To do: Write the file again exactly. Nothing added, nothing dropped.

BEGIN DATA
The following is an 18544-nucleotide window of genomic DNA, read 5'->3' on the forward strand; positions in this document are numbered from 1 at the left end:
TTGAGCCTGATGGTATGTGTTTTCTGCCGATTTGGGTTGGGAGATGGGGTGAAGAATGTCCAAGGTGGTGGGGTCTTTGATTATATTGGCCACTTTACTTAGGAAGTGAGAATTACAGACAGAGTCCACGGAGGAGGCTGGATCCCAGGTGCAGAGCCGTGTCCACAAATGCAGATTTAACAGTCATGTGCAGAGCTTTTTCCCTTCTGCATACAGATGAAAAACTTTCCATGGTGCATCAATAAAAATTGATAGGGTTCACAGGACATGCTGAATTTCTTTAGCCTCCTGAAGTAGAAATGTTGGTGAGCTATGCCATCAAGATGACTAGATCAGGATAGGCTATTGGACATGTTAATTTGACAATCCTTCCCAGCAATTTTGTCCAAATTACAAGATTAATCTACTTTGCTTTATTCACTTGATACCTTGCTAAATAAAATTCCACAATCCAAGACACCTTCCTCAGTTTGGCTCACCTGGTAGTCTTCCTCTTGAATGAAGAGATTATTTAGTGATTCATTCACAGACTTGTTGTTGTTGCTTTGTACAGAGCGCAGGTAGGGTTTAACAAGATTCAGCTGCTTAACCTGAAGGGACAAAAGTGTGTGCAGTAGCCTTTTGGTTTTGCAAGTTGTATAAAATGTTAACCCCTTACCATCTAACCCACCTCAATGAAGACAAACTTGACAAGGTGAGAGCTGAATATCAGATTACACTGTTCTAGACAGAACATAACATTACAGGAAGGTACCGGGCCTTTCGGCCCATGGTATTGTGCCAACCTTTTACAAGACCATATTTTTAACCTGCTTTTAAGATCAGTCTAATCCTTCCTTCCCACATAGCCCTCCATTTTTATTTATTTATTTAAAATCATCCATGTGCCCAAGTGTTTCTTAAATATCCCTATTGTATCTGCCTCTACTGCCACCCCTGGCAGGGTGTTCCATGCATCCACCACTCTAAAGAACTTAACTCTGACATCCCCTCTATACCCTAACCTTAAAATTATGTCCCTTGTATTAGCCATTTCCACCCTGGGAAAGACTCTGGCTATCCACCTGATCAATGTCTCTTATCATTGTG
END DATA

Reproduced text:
The following is an 18544-nucleotide window of genomic DNA, read 5'->3' on the forward strand; positions in this document are numbered from 1 at the left end:
TTGAGCCTGATGGTATGTGTTTTCTGCCGATTTGGGTTGGGAGATGGGGTGAAGAATGTCCAAGGTGGTGGGGTCTTTGATTATATTGGCCACTTTACTTAGGAAGTGAGAATTACAGACAGAGTCCACGGAGGAGGCTGGATCCCAGGTGCAGAGCCGTGTCCACAAATGCAGATTTAACAGTCATGTGCAGAGCTTTTTCCCTTCTGCATACAGATGAAAAACTTTCCATGGTGCATCAATAAAAATTGATAGGGTTCACAGGACATGCTGAATTTCTTTAGCCTCCTGAAGTAGAAATGTTGGTGAGCTATGCCATCAAGATGACTAGATCAGGATAGGCTATTGGACATGTTAATTTGACAATCCTTCCCAGCAATTTTGTCCAAATTACAAGATTAATCTACTTTGCTTTATTCACTTGATACCTTGCTAAATAAAATTCCACAATCCAAGACACCTTCCTCAGTTTGGCTCACCTGGTAGTCTTCCTCTTGAATGAAGAGATTATTTAGTGATTCATTCACAGACTTGTTGTTGTTGCTTTGTACAGAGCGCAGGTAGGGTTTAACAAGATTCAGCTGCTTAACCTGAAGGGACAAAAGTGTGTGCAGTAGCCTTTTGGTTTTGCAAGTTGTATAAAATGTTAACCCCTTACCATCTAACCCACCTCAATGAAGACAAACTTGACAAGGTGAGAGCTGAATATCAGATTACACTGTTCTAGACAGAACATAACATTACAGGAAGGTACCGGGCCTTTCGGCCCATGGTATTGTGCCAACCTTTTACAAGACCATATTTTTAACCTGCTTTTAAGATCAGTCTAATCCTTCCTTCCCACATAGCCCTCCATTTTTATTTATTTATTTAAAATCATCCATGTGCCCAAGTGTTTCTTAAATATCCCTATTGTATCTGCCTCTACTGCCACCCCTGGCAGGGTGTTCCATGCATCCACCACTCTAAAGAACTTAACTCTGACATCCCCTCTATACCCTAACCTTAAAATTATGTCCCTTGTATTAGCCATTTCCACCCTGGGAAAGACTCTGGCTATCCACCTGATCAATGTCTCTTATCATTGTG